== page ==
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Making university accessible

June 14, 2018

At the northernmost point of BC’s remote Highway 16, where the Bulkley River meets the Skeena, you’ll find the tiny village of Hazelton. It was here, in this hamlet of 300 people today, that R. S. Sargent settled down to start a mercantile. The year was 1900.

Hazelton, which sits on a peninsula created by the two rivers, was originally a settlement of the Gitxsan people, who fished the rich waters of the Skeena and Bulkley for millennia. Many Indigenous peoples of the Gitxsan and Wet’suwet’en First Nations still live in and around the area. Sargent, a former fur trader for the Hudson’s Bay Company, always credited his success as a merchant and entrepreneur to his positive partnerships with the local populations.

Two generations later, Richard Ingram—Sargent’s grandson—is honoring his grandfather’s legacy of partnership and friendship with Indigenous peoples by creating the Blue & Gold Bursary for Aboriginal Students at UBC Okanagan and funding the first Indigenous Book Collection at the UBC Okanagan Library.

Ingram, Vice President of RBC Wealth Management, has lived in Kelowna for over thirty years and both his children attended UBC Okanagan. A strong believer in supporting the community, he has supported UBC Okanagan with both time and resources since its inception.

Though he never met his grandfather, Ingram grew up in Hazelton, where he was influenced by his family’s deep involvement in helping to preserve the Indigenous history and culture of the area. For example, his aunt, Polly Sargent, a former Hazelton mayor, helped develop the ‘Ksan historical site, a replica Gitxsan village as well as a school for Native arts.

But he also saw how difficult it was for many area students to go to university. “There were a lot of really talented kids, but they didn’t always have the backing or support they needed,” Ingram says. “They have to be very determined and strongminded to do it,” he says, noting how difficult it can be to transition from a small, rural town to university. He hopes the Aboriginal Student Bursary will make the transition to university a little easier for deserving students, giving them the boost they need to thrive.

“If I can make a little bit of a difference for some child, I’m happy to do that,” Ingram says.

The bursary is part of UBC’s newly launched Blue & Gold Campaign for Students, which aims to raise $100 million in student support over three years and across both campuses.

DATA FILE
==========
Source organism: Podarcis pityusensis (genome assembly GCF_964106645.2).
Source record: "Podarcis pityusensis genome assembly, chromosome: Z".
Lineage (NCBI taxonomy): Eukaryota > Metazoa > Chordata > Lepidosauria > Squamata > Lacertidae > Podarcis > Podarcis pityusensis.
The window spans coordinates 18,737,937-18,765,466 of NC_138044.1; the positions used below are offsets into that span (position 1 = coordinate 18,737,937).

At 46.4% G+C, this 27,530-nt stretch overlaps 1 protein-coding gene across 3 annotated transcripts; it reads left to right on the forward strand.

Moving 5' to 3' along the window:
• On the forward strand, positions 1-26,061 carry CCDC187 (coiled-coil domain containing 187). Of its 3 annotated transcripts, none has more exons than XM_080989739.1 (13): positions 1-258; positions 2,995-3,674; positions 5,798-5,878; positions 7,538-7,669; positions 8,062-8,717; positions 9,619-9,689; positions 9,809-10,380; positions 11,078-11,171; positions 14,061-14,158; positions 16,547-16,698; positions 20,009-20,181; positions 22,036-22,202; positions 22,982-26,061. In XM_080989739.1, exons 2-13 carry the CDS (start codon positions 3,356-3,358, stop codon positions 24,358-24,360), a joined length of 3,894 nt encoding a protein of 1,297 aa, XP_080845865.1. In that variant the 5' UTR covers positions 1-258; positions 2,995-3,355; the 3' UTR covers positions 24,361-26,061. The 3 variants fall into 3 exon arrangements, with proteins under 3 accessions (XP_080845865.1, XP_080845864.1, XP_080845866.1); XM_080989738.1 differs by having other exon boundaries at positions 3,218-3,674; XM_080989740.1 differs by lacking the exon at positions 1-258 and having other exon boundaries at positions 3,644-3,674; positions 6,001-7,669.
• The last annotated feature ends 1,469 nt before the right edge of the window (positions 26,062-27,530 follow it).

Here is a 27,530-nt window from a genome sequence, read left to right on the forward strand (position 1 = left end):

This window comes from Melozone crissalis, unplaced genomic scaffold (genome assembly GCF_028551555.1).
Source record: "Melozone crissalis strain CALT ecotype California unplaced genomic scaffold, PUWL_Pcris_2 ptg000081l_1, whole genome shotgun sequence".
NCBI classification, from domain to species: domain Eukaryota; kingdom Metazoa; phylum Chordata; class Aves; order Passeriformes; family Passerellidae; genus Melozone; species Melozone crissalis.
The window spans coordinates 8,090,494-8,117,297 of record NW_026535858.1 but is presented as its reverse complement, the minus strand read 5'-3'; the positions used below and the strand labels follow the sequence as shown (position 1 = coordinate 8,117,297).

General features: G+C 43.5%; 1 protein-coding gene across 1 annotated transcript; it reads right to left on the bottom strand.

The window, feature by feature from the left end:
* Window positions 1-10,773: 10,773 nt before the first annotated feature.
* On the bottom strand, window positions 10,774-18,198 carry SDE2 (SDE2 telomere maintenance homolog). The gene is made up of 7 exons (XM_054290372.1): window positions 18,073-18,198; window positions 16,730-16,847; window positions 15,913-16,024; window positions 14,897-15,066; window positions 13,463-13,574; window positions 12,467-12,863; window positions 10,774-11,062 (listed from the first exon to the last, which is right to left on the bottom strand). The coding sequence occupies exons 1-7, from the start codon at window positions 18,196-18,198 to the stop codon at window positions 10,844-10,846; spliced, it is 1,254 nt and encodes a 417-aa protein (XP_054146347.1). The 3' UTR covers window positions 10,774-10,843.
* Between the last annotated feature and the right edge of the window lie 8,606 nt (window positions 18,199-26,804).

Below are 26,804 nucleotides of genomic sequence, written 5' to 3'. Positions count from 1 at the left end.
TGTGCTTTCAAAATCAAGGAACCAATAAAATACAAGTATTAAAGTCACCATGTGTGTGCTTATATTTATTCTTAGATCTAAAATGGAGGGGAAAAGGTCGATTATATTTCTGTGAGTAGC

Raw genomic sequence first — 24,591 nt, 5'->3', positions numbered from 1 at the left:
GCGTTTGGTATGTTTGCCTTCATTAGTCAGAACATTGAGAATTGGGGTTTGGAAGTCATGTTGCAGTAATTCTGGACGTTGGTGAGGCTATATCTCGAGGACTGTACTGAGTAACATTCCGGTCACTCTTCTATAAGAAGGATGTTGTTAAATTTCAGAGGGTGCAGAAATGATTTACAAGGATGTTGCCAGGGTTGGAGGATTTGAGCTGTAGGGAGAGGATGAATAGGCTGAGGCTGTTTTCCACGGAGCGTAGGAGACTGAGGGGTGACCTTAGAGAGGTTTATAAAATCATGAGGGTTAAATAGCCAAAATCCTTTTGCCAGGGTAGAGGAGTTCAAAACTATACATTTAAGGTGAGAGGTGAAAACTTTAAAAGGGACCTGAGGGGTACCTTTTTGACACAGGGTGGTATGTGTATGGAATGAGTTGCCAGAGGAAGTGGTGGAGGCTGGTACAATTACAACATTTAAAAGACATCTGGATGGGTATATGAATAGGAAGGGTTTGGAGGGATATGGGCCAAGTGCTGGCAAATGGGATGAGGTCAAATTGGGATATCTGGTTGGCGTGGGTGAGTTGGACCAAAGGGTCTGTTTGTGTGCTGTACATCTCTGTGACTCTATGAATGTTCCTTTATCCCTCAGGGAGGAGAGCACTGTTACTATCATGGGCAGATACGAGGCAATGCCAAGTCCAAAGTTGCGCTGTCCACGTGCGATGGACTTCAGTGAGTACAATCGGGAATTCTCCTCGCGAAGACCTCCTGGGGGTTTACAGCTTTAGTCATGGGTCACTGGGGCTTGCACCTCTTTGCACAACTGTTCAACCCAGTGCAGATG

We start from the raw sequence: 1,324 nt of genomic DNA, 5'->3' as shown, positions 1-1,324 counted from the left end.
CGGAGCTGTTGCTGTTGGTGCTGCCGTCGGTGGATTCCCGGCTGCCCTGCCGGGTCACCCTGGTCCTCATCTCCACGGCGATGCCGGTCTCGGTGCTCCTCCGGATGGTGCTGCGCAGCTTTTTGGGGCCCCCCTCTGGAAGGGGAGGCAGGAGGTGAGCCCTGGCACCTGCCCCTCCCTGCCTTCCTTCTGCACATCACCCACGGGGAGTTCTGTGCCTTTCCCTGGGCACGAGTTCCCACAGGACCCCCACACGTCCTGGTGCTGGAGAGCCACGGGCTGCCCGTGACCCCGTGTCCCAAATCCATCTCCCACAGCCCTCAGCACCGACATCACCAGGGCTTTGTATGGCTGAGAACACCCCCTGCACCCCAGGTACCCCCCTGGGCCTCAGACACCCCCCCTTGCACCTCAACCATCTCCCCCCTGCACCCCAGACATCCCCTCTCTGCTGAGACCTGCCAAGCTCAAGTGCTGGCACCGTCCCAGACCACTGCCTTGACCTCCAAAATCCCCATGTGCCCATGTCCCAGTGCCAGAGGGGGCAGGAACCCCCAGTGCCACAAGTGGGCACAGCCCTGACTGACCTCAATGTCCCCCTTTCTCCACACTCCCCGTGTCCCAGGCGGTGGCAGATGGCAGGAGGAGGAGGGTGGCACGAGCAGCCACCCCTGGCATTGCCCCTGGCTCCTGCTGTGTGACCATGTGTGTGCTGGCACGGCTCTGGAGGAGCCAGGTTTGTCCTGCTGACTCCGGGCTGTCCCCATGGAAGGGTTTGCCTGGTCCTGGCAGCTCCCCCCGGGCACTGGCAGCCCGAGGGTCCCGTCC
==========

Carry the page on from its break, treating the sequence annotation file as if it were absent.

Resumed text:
Ingram hopes the Indigenous Book Collection, which will be named the R. S. Sargent Collection, can help build understanding and respect between Indigenous and non-Indigenous Canadians. It will also lay a foundation for creating a rich, Okanagan-focused research collection that can be accessed by students, researchers, and community members.

“If this book collection can help people respect and understand (each other) better, I think that would be outstanding,” Ingram says.

Paige Hohmann, archivist and special collections librarian at UBC Okanagan’s Library, is working with a team to source the collection. It will include rare or out-of-print pieces that focus on the Okanagan, such as books published by Penticton’s Indigenous-run Theytus Publishing House and publications from the Sylix-Okanagan Nation Alliance.

“Having the collection for the library is important because it’s in line with our strategic goal to support coverage of Indigenous authors and issues as a library,” Hohmann says. “This support allows us to bring in a different, or a complementary, or a challenging perspective to other narratives that we often see in academic libraries.”

For Ingram, both gifts—whether they help one student get to university or the campus build its capacity for reconciliation—are motivated by the same convictions: “I made a decision a while ago that it was important to support youth, and important to support education. Those are my motivators.”

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  • “There were a lot of really talented kids, but they didn’t always have the backing or support they needed … If I can make a little bit of a difference for some child, I’m happy to do that”

    Richard Ingram